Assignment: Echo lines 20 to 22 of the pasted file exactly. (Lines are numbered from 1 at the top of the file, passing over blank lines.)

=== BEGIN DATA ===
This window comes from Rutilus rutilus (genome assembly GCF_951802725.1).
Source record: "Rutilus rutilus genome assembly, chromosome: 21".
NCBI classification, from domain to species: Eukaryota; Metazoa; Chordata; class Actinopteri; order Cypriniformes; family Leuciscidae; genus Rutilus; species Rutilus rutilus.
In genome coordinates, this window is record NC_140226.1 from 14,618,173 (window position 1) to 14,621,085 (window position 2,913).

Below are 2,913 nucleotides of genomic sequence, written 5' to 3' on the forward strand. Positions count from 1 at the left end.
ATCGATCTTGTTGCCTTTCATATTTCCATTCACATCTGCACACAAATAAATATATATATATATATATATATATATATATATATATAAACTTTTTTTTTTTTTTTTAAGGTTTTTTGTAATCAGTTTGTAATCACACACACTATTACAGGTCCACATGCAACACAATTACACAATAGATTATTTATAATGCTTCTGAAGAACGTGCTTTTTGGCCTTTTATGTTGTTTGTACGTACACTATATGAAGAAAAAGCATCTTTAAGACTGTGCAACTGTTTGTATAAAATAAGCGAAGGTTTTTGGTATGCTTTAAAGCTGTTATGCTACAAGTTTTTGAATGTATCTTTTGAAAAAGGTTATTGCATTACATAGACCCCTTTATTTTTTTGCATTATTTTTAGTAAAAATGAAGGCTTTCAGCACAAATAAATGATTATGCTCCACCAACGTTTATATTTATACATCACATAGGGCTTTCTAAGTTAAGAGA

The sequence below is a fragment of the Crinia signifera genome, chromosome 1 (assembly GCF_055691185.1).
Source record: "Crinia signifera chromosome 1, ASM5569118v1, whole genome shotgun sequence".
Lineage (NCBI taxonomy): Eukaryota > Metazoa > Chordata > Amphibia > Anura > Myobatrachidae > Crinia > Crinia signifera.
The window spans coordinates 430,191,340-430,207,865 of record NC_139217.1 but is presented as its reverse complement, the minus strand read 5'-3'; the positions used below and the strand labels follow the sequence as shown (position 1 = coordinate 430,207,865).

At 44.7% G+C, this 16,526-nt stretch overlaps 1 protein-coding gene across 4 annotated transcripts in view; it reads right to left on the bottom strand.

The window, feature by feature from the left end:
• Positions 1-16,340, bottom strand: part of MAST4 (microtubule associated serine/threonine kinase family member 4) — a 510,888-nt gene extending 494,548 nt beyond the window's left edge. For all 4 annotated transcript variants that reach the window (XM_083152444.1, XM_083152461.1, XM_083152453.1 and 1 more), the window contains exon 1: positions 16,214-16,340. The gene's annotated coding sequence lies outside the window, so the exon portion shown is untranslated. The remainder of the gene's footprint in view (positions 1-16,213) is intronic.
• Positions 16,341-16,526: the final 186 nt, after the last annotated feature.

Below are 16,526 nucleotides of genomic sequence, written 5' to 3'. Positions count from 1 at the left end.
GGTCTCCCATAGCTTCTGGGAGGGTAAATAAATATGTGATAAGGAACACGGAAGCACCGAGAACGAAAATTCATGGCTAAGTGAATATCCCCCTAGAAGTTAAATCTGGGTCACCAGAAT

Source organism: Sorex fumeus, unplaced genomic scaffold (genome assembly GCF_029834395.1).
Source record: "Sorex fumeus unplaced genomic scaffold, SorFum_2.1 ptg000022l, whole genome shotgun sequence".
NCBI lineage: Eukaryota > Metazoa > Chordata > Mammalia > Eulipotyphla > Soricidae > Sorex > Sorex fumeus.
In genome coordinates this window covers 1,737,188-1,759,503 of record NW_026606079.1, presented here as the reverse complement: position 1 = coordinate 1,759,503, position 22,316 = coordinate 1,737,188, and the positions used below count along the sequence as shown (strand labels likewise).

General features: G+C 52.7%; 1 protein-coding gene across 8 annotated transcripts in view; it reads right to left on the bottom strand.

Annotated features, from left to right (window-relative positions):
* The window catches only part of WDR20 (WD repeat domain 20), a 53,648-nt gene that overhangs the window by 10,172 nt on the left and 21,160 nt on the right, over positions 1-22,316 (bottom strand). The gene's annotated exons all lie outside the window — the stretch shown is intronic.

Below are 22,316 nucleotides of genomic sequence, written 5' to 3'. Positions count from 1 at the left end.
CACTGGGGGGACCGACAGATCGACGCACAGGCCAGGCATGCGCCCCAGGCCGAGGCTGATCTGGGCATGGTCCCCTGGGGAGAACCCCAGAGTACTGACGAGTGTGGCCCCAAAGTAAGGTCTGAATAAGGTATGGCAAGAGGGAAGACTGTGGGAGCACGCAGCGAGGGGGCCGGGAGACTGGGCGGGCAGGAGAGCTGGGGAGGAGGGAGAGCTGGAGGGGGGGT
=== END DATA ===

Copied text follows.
In genome coordinates this window covers 1,737,188-1,759,503 of record NW_026606079.1, presented here as the reverse complement: position 1 = coordinate 1,759,503, position 22,316 = coordinate 1,737,188, and the positions used below count along the sequence as shown (strand labels likewise).

General features: G+C 52.7%; 1 protein-coding gene across 8 annotated transcripts in view; it reads right to left on the bottom strand.

Annotated features, from left to right (window-relative positions):